Many of us are following a path of remembrance in France this year, in memory of 1914 and 1944, visiting cemeteries, landing beaches and museums. This is travel for a deeper purpose than a holiday or relaxation, travel to learn more about the world, and the stories that explain it. After Love and War in the Pyrenees came out, numerous people wrote to me and said they were using it at as a travel guide. They visited border crossings like Cerbère, Le Perthus and Prats-de-Mollo, where wartime refugees had crossed the mountains, the Mediterranean beaches of Argelès, St Cyprien and Le Barcares where the Spanish Republicans fleeing Franco were held in squalid camps , Valmanya, the village burnt to the ground in reprisal in 1944, the museums at Chateau Valmy and La Jonquera.
One of those places is Rivesaltes, near Perpignan, one of the wartime concentration camps in Southern France. Rivesaltes is better known for its delicious muscat wine and its airport. But that is about to change; soon it will be known for the camp memorial museum, due to open in 2015. Not everyone likes that idea. ( And the name of the airport has been changed in advance to Sud de France.)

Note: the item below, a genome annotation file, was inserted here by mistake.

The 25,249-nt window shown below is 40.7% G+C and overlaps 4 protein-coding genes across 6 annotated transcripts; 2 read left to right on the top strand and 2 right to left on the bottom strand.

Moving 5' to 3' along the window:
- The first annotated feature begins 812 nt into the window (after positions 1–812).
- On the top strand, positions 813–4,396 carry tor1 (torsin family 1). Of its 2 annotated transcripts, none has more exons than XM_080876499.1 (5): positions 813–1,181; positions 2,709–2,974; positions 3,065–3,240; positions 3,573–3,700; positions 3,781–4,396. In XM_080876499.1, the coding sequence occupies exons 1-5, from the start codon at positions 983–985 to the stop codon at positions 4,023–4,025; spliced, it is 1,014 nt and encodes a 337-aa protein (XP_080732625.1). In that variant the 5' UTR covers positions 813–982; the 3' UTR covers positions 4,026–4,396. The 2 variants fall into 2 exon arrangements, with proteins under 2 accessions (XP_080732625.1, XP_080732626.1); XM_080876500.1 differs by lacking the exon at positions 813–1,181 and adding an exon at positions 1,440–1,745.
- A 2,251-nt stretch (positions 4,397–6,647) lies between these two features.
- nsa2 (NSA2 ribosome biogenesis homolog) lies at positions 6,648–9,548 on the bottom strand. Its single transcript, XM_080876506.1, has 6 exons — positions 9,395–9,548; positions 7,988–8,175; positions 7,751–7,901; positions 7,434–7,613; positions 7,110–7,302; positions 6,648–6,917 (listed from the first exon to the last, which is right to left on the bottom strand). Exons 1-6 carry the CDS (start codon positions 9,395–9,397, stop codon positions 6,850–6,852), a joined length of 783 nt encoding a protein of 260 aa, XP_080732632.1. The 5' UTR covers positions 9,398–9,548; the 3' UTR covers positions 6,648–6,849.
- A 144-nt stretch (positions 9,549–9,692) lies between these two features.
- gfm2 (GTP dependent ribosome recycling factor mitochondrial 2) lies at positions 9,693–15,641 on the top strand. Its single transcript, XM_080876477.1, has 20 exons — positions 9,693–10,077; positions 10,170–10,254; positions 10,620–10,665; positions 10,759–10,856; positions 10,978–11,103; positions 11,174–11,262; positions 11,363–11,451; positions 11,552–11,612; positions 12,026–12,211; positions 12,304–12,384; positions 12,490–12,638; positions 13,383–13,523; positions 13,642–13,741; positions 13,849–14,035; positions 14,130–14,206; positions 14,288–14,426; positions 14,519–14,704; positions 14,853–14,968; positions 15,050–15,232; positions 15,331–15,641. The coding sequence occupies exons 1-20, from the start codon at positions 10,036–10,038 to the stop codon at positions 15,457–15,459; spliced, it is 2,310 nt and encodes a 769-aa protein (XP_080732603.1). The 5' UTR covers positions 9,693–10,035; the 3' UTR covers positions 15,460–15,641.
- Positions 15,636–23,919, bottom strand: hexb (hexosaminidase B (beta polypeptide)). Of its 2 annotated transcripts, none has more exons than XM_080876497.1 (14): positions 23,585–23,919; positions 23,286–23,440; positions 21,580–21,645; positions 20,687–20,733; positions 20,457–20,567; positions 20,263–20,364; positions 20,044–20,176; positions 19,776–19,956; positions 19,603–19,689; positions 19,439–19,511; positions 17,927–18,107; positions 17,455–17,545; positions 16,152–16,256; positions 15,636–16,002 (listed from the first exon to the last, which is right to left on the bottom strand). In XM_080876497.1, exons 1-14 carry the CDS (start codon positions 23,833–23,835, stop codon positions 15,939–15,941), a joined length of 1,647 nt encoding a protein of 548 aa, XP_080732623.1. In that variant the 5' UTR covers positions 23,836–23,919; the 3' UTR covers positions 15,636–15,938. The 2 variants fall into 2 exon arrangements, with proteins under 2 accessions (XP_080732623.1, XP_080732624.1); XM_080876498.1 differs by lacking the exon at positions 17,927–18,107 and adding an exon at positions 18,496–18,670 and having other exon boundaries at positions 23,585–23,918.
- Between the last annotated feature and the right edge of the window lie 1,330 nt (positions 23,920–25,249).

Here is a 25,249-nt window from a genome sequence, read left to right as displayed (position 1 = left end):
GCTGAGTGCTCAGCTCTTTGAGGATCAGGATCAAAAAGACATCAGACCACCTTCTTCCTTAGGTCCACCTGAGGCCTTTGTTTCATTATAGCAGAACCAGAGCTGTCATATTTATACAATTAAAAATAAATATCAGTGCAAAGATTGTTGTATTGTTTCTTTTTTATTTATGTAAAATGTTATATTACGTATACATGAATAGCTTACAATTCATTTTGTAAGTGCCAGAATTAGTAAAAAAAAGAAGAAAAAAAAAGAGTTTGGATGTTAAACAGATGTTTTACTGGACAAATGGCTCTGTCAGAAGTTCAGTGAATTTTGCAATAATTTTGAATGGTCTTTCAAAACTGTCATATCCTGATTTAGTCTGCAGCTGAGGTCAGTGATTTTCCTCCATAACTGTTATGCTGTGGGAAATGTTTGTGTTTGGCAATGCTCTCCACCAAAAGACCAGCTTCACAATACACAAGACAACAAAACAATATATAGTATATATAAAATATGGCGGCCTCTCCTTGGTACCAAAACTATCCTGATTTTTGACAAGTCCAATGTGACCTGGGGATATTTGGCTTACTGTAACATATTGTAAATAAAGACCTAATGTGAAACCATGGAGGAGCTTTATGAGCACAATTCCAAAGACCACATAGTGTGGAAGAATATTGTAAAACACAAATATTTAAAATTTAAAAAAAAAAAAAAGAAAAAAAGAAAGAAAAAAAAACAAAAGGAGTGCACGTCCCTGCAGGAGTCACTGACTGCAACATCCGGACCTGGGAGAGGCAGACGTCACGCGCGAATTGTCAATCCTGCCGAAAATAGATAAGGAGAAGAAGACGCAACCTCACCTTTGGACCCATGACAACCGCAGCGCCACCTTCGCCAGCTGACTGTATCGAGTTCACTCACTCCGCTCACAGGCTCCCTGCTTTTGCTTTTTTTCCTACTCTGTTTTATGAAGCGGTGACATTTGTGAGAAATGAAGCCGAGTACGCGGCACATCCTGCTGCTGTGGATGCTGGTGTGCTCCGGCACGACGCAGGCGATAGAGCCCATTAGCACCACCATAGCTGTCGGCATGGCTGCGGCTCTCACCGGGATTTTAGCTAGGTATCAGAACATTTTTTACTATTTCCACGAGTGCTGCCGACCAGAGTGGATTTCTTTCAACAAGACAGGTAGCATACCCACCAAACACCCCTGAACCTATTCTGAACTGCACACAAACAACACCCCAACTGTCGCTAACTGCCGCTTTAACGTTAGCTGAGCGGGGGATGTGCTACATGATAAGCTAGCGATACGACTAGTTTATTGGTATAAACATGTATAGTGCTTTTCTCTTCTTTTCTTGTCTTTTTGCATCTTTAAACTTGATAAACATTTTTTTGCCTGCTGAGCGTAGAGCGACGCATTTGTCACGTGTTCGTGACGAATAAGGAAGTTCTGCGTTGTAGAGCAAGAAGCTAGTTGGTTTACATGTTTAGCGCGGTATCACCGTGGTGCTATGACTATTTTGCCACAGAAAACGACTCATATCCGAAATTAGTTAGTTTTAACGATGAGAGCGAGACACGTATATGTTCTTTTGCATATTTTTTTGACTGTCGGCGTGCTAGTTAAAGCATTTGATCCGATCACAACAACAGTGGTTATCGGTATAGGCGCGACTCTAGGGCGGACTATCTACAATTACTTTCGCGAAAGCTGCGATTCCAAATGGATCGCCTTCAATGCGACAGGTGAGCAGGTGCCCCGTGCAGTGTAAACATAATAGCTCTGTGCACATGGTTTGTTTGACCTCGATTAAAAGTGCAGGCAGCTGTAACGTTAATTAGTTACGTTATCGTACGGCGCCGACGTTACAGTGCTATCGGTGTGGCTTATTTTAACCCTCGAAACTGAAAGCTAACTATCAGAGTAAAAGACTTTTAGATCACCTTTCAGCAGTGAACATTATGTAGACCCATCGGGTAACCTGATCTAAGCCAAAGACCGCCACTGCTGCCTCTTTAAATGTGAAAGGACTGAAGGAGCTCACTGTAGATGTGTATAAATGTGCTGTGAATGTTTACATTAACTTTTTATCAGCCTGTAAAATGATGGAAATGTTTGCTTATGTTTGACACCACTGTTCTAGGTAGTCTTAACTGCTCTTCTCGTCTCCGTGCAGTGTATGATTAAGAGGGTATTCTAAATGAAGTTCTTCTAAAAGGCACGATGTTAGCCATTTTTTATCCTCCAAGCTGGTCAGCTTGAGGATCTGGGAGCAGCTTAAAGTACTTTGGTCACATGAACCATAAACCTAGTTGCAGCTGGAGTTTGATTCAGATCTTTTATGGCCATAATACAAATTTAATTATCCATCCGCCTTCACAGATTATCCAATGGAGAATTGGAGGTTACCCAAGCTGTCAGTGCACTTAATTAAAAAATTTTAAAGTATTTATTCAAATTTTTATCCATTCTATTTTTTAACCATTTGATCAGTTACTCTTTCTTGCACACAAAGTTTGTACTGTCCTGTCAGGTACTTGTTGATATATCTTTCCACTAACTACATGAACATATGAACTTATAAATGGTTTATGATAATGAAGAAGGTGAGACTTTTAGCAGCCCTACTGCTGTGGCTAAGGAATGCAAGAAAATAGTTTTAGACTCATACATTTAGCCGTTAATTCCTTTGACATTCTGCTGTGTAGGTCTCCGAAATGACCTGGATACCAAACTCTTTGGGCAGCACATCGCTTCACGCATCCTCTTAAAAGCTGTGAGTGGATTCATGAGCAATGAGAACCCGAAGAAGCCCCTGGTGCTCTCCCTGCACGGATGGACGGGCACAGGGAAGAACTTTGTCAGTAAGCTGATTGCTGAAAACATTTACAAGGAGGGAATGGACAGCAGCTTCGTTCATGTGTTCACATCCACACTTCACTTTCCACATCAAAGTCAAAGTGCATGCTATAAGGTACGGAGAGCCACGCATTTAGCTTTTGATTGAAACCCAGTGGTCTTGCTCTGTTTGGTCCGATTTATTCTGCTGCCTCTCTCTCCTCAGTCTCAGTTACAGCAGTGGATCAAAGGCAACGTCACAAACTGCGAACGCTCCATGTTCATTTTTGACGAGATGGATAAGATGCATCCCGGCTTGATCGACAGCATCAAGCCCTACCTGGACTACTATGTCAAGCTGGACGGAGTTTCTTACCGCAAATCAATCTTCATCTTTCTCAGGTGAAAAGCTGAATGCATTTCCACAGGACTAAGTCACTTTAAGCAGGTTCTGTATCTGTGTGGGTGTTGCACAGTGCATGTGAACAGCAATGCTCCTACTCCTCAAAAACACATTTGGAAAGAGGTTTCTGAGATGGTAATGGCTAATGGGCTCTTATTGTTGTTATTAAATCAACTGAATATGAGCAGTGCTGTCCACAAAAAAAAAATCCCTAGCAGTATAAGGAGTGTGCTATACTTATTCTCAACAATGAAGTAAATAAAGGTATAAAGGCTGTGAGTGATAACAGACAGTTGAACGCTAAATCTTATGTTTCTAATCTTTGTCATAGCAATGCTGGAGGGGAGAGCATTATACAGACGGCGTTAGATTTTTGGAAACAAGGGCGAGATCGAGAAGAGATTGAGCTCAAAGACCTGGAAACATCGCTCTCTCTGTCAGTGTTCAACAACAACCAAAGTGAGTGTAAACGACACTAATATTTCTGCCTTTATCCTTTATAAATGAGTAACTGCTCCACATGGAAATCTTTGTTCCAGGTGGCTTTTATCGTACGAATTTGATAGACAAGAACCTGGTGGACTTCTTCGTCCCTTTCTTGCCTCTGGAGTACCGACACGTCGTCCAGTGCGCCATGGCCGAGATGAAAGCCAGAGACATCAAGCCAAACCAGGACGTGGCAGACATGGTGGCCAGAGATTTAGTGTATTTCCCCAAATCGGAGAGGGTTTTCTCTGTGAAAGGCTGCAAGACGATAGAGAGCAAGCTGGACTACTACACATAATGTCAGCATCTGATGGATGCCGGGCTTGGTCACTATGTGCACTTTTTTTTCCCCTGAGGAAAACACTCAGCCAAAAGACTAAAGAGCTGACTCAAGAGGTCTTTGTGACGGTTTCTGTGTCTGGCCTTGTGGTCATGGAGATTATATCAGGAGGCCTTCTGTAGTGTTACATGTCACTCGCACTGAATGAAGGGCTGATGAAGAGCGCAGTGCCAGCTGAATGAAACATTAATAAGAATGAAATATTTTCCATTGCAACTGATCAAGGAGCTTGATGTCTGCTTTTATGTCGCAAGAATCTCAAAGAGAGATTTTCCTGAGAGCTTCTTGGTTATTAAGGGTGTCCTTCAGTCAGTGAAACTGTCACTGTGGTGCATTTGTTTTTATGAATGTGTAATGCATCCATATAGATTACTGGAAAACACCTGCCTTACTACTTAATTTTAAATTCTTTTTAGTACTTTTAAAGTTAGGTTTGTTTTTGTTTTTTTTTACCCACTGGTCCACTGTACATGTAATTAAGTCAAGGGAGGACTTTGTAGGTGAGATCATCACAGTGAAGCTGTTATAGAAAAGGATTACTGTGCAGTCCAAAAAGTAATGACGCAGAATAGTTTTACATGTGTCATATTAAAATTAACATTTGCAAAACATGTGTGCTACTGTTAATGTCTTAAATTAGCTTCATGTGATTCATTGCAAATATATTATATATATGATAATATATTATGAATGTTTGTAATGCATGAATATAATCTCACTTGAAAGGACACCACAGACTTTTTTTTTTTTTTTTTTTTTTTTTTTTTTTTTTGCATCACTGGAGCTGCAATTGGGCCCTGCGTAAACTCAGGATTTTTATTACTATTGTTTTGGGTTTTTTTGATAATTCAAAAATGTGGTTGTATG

The site is an old army camp, covering 4000 square metres of the arid Roussillon plain, overlooked by the craggy outline of the Corbières hills; hot, dry and subject to the terrifying blast of the Tramontane wind. It was considered unsuitable for horses by the army, but several thousand refugees ended up there; initially Spanish, then Jews and other “undesirables.” It became a collection point for the massive deportations in 1942- the Drancy of the South – and 2,251 Jews including 110 children were sent from here to Drancy and on to Auschwitz. In 1998 all that remained were crumbling barracks and latrines and a lot of barbed wire. The army was about to bulldoze the lot when the new president of the Pyrenées Orientales department, the late Christian Bourquin, stepped in to save it. The new museum is designed by Marseille architect, Rudi Ricciotti, (who is also responsible for the undulating glass roof of the new Islamic Art department of the Louvre.) It is intended to be as modest as possible, opaque and sunk into the ground, in order not to overwhelm the fragile vestiges that remain. But it is a painful and difficult issue; how to keep the memory of these tragedies alive. Rivesaltes almost went the way of most of the other 40 or so camps that existed in the South; most have vanished without a trace. There is a memorial at Gurs near Pau, a small museum in Le Vernet in the Ariege, and the camp at Les Milles near Marseille where traces of murals by Max Ernst among other artists interned there form the basis of a museum. But most have gone. Howe to preserve ruins? Oradour –sur-Glane, a village in the Limousin, was the site of a terrible reprisal at the end of the war. All the men were rounded up and shot, 247 women and 205 children locked in the church and burnt to death. The entire village was set alight. The ruins have been left, as they were, a heartbreaking sight. But access is through the excellent museum, so you fully understand what you are seeing. However the ruins are deteriorating rapidly, and will cost a great deal to restore and maintain. Should ruins be preserved or allowed to crumble back into the earth? They are profoundly, deeply evocative, but even so; the museums are what is important. Visiting these places is about people and their stories. I visited a museum in the tiny Pyrenean village of St Laurent de Cerdans some time ago. It is famous for its striped Catalan fabric and espadrilles, but there I found a small museum devoted to the passeurs, who guided refugees over the mountains – in both directions, fleeing Franco and Hitler. There I saw a pair of frayed and dusty old espadrilles worn by one of the passeurs. This triggered my search for the wartime history of the Pyrenees, and it began with a museum. For more on this subject GO to Love and War in the Pyrenees page- The Story Continues …..